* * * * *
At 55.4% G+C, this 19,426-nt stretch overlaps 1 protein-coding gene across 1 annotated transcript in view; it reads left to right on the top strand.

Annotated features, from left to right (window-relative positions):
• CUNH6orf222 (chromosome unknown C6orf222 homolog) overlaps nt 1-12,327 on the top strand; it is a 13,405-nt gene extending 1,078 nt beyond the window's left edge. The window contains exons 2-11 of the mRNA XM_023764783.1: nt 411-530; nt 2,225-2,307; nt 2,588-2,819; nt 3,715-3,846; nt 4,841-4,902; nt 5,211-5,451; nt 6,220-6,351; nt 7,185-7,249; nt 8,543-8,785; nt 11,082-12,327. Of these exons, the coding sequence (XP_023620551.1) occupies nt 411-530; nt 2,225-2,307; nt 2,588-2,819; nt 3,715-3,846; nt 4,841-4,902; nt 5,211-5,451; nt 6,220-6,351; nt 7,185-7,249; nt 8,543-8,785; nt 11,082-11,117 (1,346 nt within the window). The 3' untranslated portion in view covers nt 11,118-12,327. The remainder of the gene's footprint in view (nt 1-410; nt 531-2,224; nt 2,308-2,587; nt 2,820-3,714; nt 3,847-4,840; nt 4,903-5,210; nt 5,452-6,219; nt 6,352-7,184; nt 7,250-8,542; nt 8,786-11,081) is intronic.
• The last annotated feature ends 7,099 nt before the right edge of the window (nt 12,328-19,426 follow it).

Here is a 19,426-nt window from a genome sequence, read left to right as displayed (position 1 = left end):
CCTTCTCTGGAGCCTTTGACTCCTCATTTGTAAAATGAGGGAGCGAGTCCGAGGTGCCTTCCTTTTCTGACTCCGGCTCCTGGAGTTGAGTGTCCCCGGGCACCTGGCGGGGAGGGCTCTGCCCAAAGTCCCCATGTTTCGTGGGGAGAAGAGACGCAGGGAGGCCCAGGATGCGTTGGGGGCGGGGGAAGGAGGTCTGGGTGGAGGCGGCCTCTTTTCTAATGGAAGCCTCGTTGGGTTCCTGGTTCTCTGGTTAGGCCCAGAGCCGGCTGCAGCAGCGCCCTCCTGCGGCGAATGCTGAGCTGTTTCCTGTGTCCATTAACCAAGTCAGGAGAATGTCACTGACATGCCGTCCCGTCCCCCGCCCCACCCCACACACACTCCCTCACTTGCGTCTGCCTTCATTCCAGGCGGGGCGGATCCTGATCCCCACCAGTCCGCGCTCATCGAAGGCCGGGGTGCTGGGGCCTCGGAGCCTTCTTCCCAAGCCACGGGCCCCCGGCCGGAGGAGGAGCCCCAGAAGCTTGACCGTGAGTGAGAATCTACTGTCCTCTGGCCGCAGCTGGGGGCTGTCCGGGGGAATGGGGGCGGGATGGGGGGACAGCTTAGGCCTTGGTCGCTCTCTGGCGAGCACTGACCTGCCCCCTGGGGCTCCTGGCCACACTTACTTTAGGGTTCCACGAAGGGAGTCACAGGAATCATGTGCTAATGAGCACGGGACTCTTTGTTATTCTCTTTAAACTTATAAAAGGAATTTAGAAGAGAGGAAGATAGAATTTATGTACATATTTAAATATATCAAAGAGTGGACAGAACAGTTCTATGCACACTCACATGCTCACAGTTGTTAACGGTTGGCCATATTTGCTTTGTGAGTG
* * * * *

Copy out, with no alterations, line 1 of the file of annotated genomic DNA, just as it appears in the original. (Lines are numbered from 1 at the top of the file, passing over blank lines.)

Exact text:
At 55.4% G+C, this 19,426-nt stretch overlaps 1 protein-coding gene across 1 annotated transcript in view; it reads left to right on the top strand.